Consumers Will Save, Not Spend, Tax Refunds
With federal income tax returns due this month, many Americans are already thinking about what they’ll do with their refund checks — and most
are putting saving ahead of spending.
“Financial security is top-of-mind for all Americans, and refunds can play a huge role in helping achieve that,” NRF President and CEO Matthew Shay says. “Whether consumers use a refund to pay down debt, bulk up their savings or buy that big-ticket item they’ve been saving for, a check from Uncle Sam — large or small — goes a long way these days.”
NRF’s annual survey found that 46 percent of those expecting a refund will put it into savings, up slightly from 44 percent last year and the highest level in the survey’s eight-year history.
Contrary to the conventional wisdom that older consumers are the most financially conservative, the survey found that 58 percent of 18- to 24-year-olds plan to put their refunds in the bank — the highest rate of any age group. Prosper Insights Director Pam Goodfellow, who conducted the survey for NRF, attributed the trend to lessons young people learned from their parents during the recent recession.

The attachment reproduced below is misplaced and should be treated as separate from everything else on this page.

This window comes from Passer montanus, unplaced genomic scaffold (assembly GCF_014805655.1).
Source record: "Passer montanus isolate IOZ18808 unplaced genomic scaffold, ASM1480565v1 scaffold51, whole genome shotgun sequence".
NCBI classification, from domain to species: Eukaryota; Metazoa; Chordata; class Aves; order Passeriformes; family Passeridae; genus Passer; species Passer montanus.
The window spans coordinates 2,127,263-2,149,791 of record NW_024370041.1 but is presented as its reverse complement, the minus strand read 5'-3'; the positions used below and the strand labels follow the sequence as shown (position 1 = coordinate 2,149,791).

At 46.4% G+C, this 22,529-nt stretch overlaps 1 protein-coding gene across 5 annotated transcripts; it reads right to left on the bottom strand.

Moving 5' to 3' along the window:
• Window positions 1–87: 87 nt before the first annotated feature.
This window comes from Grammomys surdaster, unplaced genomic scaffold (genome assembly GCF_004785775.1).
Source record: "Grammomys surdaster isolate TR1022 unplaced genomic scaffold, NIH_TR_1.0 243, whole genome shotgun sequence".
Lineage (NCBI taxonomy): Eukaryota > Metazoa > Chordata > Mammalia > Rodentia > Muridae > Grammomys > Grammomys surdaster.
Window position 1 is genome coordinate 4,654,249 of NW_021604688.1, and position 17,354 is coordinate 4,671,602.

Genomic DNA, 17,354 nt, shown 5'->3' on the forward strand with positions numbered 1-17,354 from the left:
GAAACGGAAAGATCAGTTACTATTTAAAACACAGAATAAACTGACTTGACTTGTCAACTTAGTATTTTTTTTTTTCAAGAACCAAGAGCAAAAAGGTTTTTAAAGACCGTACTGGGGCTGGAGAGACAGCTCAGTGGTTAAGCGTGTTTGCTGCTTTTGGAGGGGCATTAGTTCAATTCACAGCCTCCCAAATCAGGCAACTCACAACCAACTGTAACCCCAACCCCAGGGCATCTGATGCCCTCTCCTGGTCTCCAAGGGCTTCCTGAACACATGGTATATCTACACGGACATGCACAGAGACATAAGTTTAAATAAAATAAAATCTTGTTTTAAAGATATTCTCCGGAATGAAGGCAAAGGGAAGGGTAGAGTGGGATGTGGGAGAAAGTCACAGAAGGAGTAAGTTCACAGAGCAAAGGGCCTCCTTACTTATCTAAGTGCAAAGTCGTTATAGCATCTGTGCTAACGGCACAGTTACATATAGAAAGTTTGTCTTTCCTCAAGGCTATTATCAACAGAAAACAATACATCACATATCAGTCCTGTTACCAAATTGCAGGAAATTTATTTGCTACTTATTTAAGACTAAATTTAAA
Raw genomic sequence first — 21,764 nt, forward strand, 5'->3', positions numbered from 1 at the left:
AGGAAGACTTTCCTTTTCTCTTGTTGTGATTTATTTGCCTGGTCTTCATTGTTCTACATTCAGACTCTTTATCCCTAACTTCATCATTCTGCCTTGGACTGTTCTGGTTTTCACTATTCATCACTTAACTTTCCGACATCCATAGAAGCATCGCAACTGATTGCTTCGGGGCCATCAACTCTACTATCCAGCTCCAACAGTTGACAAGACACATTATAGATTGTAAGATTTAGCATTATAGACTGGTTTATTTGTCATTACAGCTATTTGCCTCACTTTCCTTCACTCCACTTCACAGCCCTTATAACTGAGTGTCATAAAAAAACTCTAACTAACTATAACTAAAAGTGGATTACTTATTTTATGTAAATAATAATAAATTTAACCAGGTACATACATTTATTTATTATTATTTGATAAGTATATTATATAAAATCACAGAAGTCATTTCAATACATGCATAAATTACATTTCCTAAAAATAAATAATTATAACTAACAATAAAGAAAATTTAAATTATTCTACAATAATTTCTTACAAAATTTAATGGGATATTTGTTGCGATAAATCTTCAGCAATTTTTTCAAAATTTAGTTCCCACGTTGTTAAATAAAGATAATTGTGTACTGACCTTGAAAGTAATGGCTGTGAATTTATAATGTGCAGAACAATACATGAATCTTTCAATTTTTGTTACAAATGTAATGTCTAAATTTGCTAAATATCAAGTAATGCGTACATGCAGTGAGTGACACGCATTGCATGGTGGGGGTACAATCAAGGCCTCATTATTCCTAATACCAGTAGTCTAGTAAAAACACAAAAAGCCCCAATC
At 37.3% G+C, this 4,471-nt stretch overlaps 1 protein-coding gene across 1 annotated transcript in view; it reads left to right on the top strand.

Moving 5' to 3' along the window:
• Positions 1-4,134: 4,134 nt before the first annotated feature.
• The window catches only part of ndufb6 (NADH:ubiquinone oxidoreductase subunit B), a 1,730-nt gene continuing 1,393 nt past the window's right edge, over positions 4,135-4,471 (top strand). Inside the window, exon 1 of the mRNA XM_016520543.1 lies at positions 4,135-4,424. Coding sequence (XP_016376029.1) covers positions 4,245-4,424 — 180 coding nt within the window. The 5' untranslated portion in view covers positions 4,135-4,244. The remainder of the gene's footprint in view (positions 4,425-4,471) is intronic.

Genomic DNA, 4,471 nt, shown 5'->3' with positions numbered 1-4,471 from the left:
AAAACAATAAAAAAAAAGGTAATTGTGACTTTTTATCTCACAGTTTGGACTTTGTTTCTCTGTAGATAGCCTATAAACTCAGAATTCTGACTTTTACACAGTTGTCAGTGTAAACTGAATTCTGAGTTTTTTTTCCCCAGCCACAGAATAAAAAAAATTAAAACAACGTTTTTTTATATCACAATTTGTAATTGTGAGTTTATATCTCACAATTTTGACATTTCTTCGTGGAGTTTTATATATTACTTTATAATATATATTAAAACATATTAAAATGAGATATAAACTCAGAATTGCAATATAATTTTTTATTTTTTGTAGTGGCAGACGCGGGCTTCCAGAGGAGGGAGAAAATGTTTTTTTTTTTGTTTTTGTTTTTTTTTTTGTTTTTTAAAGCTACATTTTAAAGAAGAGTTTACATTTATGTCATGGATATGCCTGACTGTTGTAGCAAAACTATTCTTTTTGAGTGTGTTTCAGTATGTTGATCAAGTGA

Thirty-eight percent of survey respondents plan to use the money to pay down existing debt, a quarter will use it for everyday expenses and only 11 percent will splurge on a major purchase.
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